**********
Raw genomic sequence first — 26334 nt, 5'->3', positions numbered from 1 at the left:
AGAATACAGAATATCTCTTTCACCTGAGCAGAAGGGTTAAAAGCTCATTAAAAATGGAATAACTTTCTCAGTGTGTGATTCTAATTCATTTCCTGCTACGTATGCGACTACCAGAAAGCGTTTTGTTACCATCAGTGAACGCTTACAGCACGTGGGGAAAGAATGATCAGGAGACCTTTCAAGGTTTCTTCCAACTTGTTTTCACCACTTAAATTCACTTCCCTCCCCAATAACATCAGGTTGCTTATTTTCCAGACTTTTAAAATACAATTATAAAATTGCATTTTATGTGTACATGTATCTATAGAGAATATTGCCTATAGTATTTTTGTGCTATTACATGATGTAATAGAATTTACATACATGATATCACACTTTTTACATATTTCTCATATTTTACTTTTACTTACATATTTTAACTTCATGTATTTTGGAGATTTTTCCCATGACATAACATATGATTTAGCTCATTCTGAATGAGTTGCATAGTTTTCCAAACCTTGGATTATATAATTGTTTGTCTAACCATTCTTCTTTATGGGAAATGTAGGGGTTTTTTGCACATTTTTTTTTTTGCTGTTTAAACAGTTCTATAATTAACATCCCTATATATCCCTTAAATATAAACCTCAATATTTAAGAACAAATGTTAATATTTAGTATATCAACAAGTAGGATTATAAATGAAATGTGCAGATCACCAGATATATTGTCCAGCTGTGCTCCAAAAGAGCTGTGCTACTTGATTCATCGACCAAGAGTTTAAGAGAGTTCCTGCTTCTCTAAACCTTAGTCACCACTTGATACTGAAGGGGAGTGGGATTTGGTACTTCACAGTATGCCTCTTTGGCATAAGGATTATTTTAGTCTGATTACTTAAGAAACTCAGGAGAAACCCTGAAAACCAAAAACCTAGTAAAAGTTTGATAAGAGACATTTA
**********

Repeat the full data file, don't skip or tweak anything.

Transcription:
Raw genomic sequence first — 26334 nt, 5'->3', positions numbered from 1 at the left:
AGAATACAGAATATCTCTTTCACCTGAGCAGAAGGGTTAAAAGCTCATTAAAAATGGAATAACTTTCTCAGTGTGTGATTCTAATTCATTTCCTGCTACGTATGCGACTACCAGAAAGCGTTTTGTTACCATCAGTGAACGCTTACAGCACGTGGGGAAAGAATGATCAGGAGACCTTTCAAGGTTTCTTCCAACTTGTTTTCACCACTTAAATTCACTTCCCTCCCCAATAACATCAGGTTGCTTATTTTCCAGACTTTTAAAATACAATTATAAAATTGCATTTTATGTGTACATGTATCTATAGAGAATATTGCCTATAGTATTTTTGTGCTATTACATGATGTAATAGAATTTACATACATGATATCACACTTTTTACATATTTCTCATATTTTACTTTTACTTACATATTTTAACTTCATGTATTTTGGAGATTTTTCCCATGACATAACATATGATTTAGCTCATTCTGAATGAGTTGCATAGTTTTCCAAACCTTGGATTATATAATTGTTTGTCTAACCATTCTTCTTTATGGGAAATGTAGGGGTTTTTTGCACATTTTTTTTTTTGCTGTTTAAACAGTTCTATAATTAACATCCCTATATATCCCTTAAATATAAACCTCAATATTTAAGAACAAATGTTAATATTTAGTATATCAACAAGTAGGATTATAAATGAAATGTGCAGATCACCAGATATATTGTCCAGCTGTGCTCCAAAAGAGCTGTGCTACTTGATTCATCGACCAAGAGTTTAAGAGAGTTCCTGCTTCTCTAAACCTTAGTCACCACTTGATACTGAAGGGGAGTGGGATTTGGTACTTCACAGTATGCCTCTTTGGCATAAGGATTATTTTAGTCTGATTACTTAAGAAACTCAGGAGAAACCCTGAAAACCAAAAACCTAGTAAAAGTTTGATAAGAGACATTTA